It seems like more and more companies are loading on to the digital movie bandwagon. I’m still rather skeptical on the whole thing (for a number of reasons that will merit a post of their own), but I’m certainly interested in checking out the phenomenon. VUDU is Walmart’s foray into the field, an UltraViolet-compatible service; Walmart even offers a “disc to digital” service in store whereby you take a DVD in to them, and for a small surcharge they give you access to the UltraViolet version of the movie. I can’t picture going that route — the “combo pack” mentality makes more sense to me if one wants a UV film — but thanks to a sign-up offer that VUDU has (involving ten free movies to own), I can still try out the software and service.
The Windows PC version of the software is titled “VUDU To Go”, which is somewhat amusing in light of the fact that I’ve using it on my rather unwieldy desktop computer. It’s a full tower and outweighs my dogs, it’s not going anywhere without a good reason. But I digress.
When you install VUDU To Go, it gives you the choice of where to install the program. It does not, however, give you a choice on where to download the movie files automatically storing them on your primary hard drive. If, like me, you are running low on space there, you will have to do some maneuvering to keep it from filling up. The movies can be found in your Application Data\com.vudu.air.Downloader\Local Store folder, and if you move them to another hard drive, they can be moved back there and played properly without trouble. Movies moved out of the storage folder will show up with blank icons unless you replace the movie poster image (I dummied up some “in storage” images for myself). Of course, with today’s growing hard drives, all of this is probably a minor concern for most people, but I do still appreciate the option of choosing where to download files when it’s made available. Amazon Unbox does it, CinemaNow’s player does it, and even Flixster figured it out eventually.
When you start up VUDU To Go, you will be prompted to log into your VUDU account (this is separate from your UltraViolet account, but linked to it through their websites). Be careful if you have more than one VUDU user in the household; logging into a different account will result in deleting all downloaded movies, which is hardly convenient. Once you’ve logged in, you will be presented with a screen of already-downloaded movies, which may be deleted or played. In another tab are those UltraViolet movies that you have purchased (or been given) which you have not yet downloaded. I was pleased to note that most of the UltraViolet films I was given through Flixster promotions showed up without trouble (with the ones that don’t, it’s unclear whether this is Flixster’s fault or VUDU’s.) The titles are displayed haphazardly; I have not found any means of sorting them.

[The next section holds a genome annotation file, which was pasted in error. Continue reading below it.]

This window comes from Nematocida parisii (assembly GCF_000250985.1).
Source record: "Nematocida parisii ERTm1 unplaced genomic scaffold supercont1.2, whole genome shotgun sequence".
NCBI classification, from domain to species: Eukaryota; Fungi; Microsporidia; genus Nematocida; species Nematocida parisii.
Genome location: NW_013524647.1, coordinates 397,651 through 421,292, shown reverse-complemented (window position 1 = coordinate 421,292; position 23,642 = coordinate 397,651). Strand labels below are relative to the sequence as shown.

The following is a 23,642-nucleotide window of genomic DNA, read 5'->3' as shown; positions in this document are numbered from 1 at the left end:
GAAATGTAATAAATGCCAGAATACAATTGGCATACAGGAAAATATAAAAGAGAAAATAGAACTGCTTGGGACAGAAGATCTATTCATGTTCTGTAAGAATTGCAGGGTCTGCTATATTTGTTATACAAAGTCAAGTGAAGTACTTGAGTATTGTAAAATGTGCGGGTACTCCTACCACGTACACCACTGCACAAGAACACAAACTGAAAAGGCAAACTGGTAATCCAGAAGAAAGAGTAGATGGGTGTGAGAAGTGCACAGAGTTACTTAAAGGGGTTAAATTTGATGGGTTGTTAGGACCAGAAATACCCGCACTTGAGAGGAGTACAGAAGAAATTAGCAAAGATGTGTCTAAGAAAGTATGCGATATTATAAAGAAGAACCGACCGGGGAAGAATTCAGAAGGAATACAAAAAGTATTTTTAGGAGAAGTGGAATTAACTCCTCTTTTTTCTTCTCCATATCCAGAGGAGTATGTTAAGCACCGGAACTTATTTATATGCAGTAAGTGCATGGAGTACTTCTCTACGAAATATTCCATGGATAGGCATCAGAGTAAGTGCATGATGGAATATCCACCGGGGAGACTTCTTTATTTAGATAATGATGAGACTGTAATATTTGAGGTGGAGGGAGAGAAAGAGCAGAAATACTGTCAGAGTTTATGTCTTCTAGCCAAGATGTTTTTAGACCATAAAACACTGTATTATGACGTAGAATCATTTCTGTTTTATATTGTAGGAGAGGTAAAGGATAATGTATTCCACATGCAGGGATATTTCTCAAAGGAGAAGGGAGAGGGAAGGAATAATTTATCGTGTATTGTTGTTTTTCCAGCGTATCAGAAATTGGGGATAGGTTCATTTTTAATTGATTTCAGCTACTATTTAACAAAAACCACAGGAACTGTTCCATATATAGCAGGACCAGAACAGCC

When you start downloading a movie, you are given a progress indicator. Unlike some services, there is not an option to start watching the movie before it’s fully downloaded. You may pause the download and resume it, and if the download is interrupted (say, by a faulty internet connection), there is also an option to “retry”, which will resume from the point it left off. It will also resume any downloads in progress when you restart the program. I have noticed that sometimes clicking the download button doesn’t trigger the download; restarting the program seems to solve this glitch.
Clicking “Play” will open the movie in a separate window. This window has only rudimentary control features, including volume control, pause, and a position slider. You may also put the window in full screen mode, and leaving the mouse alone for a few seconds will cause the controls to fade away. Pretty standard stuff, nothing that isn’t working well or which is unusually convenient. The video quality is pretty good, at DVD level (at least on SD movies; one presumes HD movies are better). Playback is smooth and consistent, taking only a few seconds to load initially and then continuing without interruption, as it should. The program may be just slightly resource-intensive — I had to lower the priority of my screen capture program when watching videos for reviews to prevent some choppiness — but this is an issue most people aren’t likely to encounter. I’d additionally like to note that although not all my gifted films from Flixster show up in the list, those that do all play properly — none of that “License Error” stuff that plagued me with Flixster Desktop. If VUDU says it’s there, it plays. (This is how I finally got to see Dog Day Afternoon after struggling with it for so long.)
The program runs on the Adobe AIR platform. This is seamless to the user except when it’s time for updates — and even then it’s pretty painless. The program checks for updates regularly, and when it finds one it gives you the choice of downloading the update immediately or waiting for a later date. If you choose to download it immediately, it’s a quick process, and then it gives you the choice of installing immediately or waiting until the next time you restart the software. The installation is also pretty quick. Either way, the software giving you the choice means that you aren’t put in the position of waiting to watch your movie while the software updates. It’s a nice touch.
VUDU To Go has some minor flaws, some of which are its own and some are simply endemic to the UltraViolet platform as it currently exists. These don’t do much to limit its usefulness, however; at least when compared to other digital services, VUDU To Go is a reasonable contender.